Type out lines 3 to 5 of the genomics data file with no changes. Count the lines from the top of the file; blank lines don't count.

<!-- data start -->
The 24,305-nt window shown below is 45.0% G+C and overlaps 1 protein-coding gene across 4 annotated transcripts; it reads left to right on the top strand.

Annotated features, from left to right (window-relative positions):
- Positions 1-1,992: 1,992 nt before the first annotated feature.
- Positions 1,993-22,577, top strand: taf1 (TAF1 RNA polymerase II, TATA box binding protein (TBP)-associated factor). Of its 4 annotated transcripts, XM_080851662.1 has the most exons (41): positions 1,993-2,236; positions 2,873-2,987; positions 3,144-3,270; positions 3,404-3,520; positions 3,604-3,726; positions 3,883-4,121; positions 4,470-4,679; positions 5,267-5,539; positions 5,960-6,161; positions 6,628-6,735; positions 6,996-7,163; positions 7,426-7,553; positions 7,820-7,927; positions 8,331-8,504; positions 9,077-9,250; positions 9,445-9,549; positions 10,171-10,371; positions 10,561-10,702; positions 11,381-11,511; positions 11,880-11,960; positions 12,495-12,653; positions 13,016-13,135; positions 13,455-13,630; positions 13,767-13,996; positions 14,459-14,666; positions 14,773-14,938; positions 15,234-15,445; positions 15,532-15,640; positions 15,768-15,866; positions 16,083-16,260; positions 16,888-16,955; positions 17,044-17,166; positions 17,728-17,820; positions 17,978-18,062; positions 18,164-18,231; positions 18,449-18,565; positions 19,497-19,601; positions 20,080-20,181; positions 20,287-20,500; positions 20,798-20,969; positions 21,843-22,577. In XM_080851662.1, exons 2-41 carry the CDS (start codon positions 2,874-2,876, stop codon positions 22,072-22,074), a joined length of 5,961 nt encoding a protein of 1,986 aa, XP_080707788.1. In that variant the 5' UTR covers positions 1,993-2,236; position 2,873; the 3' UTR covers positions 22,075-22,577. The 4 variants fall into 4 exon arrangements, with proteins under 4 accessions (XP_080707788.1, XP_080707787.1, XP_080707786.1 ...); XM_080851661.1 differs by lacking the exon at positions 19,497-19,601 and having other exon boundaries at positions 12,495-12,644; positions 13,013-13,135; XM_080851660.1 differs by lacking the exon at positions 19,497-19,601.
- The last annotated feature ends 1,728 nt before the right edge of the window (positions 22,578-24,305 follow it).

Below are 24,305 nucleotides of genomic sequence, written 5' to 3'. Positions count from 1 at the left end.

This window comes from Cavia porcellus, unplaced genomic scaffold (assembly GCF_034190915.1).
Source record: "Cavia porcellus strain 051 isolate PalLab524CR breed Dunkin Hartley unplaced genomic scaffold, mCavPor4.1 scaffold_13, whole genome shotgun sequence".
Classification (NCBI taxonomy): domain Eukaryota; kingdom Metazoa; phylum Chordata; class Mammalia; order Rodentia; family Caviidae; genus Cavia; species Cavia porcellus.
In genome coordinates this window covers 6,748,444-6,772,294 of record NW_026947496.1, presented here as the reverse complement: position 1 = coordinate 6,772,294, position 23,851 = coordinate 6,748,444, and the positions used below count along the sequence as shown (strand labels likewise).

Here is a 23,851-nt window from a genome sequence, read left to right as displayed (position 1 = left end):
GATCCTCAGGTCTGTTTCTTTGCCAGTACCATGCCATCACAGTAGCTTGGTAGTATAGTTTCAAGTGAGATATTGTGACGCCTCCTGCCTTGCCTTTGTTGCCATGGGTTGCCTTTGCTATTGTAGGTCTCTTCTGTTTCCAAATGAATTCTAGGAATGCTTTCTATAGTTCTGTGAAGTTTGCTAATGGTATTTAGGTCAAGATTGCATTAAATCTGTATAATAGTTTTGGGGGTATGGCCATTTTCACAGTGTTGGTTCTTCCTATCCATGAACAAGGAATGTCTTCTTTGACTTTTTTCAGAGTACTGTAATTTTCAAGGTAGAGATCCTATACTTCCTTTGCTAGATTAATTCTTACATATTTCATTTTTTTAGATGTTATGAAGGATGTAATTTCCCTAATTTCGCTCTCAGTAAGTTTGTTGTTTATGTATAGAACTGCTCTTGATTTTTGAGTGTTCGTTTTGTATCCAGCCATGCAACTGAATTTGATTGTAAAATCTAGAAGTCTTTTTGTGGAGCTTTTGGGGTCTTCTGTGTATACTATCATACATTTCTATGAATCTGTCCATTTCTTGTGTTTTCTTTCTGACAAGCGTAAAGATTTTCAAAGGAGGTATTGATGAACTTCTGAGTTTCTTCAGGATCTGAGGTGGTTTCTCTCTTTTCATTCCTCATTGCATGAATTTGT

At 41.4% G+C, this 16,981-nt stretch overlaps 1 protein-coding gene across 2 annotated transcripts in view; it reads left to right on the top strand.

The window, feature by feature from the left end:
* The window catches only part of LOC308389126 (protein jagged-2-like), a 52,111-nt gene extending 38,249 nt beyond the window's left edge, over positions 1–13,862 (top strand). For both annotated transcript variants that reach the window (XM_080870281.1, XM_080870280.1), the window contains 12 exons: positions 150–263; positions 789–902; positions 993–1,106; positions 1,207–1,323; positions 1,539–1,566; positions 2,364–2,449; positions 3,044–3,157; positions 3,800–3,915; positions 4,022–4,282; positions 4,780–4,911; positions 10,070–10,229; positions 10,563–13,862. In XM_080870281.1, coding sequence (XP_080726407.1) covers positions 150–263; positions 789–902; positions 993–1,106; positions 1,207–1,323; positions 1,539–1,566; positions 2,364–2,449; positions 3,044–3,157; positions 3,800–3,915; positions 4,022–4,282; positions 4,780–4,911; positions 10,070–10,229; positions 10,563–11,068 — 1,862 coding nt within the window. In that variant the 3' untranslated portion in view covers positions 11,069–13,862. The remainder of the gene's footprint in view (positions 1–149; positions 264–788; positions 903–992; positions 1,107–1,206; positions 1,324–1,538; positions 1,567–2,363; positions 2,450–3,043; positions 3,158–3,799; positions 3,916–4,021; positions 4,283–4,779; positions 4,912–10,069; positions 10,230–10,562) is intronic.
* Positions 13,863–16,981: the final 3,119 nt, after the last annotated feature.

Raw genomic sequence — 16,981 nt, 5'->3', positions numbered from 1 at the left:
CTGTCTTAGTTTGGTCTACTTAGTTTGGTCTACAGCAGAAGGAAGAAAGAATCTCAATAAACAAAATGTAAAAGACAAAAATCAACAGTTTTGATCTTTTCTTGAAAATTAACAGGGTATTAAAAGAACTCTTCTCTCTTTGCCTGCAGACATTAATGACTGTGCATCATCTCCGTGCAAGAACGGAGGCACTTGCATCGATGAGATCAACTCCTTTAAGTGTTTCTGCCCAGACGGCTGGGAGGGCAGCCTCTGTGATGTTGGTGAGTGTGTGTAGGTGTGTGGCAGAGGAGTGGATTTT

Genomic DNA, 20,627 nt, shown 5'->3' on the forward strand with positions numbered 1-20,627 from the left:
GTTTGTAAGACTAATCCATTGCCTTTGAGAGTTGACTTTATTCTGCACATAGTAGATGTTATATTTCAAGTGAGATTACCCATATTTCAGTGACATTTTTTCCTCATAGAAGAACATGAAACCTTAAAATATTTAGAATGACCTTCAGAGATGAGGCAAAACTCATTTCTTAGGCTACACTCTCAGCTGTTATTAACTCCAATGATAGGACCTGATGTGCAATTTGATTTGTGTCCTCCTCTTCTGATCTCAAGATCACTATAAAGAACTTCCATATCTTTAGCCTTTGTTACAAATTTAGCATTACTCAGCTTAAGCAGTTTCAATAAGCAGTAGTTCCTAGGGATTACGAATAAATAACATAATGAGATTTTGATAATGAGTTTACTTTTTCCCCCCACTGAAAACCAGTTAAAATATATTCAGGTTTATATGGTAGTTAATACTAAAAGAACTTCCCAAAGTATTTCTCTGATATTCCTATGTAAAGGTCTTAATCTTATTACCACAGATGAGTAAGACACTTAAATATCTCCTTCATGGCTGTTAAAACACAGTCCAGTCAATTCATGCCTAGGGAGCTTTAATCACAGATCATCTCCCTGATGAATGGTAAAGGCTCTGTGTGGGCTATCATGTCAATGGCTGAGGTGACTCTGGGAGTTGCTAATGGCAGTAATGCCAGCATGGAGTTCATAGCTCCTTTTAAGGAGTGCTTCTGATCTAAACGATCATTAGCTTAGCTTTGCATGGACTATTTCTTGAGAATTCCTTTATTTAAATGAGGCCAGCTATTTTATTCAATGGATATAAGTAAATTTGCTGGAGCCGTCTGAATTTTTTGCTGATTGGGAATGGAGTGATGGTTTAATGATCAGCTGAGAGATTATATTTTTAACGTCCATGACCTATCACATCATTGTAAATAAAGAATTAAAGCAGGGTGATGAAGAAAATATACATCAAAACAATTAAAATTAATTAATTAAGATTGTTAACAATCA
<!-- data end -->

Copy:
- Positions 1-1,992: 1,992 nt before the first annotated feature.
- Positions 1,993-22,577, top strand: taf1 (TAF1 RNA polymerase II, TATA box binding protein (TBP)-associated factor). Of its 4 annotated transcripts, XM_080851662.1 has the most exons (41): positions 1,993-2,236; positions 2,873-2,987; positions 3,144-3,270; positions 3,404-3,520; positions 3,604-3,726; positions 3,883-4,121; positions 4,470-4,679; positions 5,267-5,539; positions 5,960-6,161; positions 6,628-6,735; positions 6,996-7,163; positions 7,426-7,553; positions 7,820-7,927; positions 8,331-8,504; positions 9,077-9,250; positions 9,445-9,549; positions 10,171-10,371; positions 10,561-10,702; positions 11,381-11,511; positions 11,880-11,960; positions 12,495-12,653; positions 13,016-13,135; positions 13,455-13,630; positions 13,767-13,996; positions 14,459-14,666; positions 14,773-14,938; positions 15,234-15,445; positions 15,532-15,640; positions 15,768-15,866; positions 16,083-16,260; positions 16,888-16,955; positions 17,044-17,166; positions 17,728-17,820; positions 17,978-18,062; positions 18,164-18,231; positions 18,449-18,565; positions 19,497-19,601; positions 20,080-20,181; positions 20,287-20,500; positions 20,798-20,969; positions 21,843-22,577. In XM_080851662.1, exons 2-41 carry the CDS (start codon positions 2,874-2,876, stop codon positions 22,072-22,074), a joined length of 5,961 nt encoding a protein of 1,986 aa, XP_080707788.1. In that variant the 5' UTR covers positions 1,993-2,236; position 2,873; the 3' UTR covers positions 22,075-22,577. The 4 variants fall into 4 exon arrangements, with proteins under 4 accessions (XP_080707788.1, XP_080707787.1, XP_080707786.1 ...); XM_080851661.1 differs by lacking the exon at positions 19,497-19,601 and having other exon boundaries at positions 12,495-12,644; positions 13,013-13,135; XM_080851660.1 differs by lacking the exon at positions 19,497-19,601.
- The last annotated feature ends 1,728 nt before the right edge of the window (positions 22,578-24,305 follow it).